PORTSMOUTH — City Manager John Bohenko plans to defer the Prescott Park Arts Festival’s required $20,000 annual fee to the city because the festival suffered through a rainy summer season.

“The city recognizes that exigent circumstances (such as extraordinary wet weather conditions or other emergency causing prolonged disruption to operations) may occur, which significantly impact the licensee’s ability to pay (the fee),” Bohenko said in a memo to the City Council, which is meeting Monday night. “Accordingly, the city manager is authorized to negotiate a lower figure for the affected year.”

Bohenko added he planned to defer the festival’s fee for fiscal year 2019, which runs from July 1, 2018, through June 30, 2019, until the end of PPAF’s 2019 season.

Bohenko’s decision comes about a month after PPAF Executive Director Ben Anderson told the Portsmouth Herald the festival expected to bring in about $250,000 less in revenue during its 2018 season than it does during a typical year. Anderson at the time blamed the loss of revenue on “a lot of poorly timed rain” and the fact its plays and concerts are performed on an outdoor stage without a cover.

“We lost roughly 40 percent of our concerts, and we canceled 14 of our musicals out of 36, so that’s roughly 40 percent as well,” Anderson said. “We had awful luck, not having a stage cover. This season really just shows how risky that is for a festival like ours.”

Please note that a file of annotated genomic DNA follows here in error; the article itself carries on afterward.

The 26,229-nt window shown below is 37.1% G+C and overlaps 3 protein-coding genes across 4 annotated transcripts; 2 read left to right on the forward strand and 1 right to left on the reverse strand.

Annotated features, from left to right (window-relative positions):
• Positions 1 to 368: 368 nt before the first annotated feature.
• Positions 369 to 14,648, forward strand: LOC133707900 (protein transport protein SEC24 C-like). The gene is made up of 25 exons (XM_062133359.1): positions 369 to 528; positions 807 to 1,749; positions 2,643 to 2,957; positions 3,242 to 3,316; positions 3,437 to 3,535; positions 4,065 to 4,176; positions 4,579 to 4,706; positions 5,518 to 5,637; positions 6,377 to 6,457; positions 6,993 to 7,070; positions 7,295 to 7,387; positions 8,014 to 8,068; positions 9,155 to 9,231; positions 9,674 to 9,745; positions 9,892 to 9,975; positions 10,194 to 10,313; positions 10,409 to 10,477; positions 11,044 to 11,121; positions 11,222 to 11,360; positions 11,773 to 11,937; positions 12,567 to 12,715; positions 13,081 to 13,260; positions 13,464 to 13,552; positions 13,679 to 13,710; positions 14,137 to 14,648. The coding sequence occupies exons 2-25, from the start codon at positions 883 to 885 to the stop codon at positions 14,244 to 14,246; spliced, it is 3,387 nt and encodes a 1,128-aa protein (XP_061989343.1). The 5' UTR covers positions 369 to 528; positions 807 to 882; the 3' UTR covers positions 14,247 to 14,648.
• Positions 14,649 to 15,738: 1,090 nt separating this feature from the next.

That’s why Anderson wants the city to reconsider an offer made by the festival for it to pay to build a new permanent stage with a cover.

“This festival has been here for 44 years," Anderson said. "It’s really one of the only festivals of its kind and one of the only offerings that does not have a stage covering. I would love to see a permanent stage with a cover that everyone could take great pride in to admire, both when they’re here for a show or when the festival’s not in season.”

In addition, the festival has received a pledge from a single donor, who Anderson would not name, to pay for the entire project.

Bohenko has not yet responded publicly to that offer.

Anderson, along with PPAF board of trustees chairman Jameson French, recently sent a letter to the city asking the city to waive this year’s fee. They stated “without a stage covering, the festival is instantly at a loss whenever it rains, and forced to cancel.”

“We’re required to pay our acts, actors, staff, rental equipment, etc., without key revenues like gate donations and food sales,” the PPAF officials also stated.

The festival ended up seeing a 13 percent drop in revenues, most of which came in the form of 33 percent lower gate donations. The weather, French and Anderson said, resulted in a $202,900 loss in the 2018 season.

Strawbery Banke, which is across the street from the city-owned Prescott Park, saw its parking revenues drop 51 percent during the arts festival’s 2018 season, it said.

Waiving the fee, Anderson and French stated in the letter, will help the festival “continue to provide the community at large with accessible, quality arts and cultural experiences in Prescott Park.”

As popular as the festival is, if it had a couple of seasons in a row like the 2018 season, it could mark the end of what has become an institution in Portsmouth, Anderson stated previously.

“The reality is that reserve only really came into existence five years ago," he said. "Before that time if this season had happened 10 years ago, we would be done, we would be toast."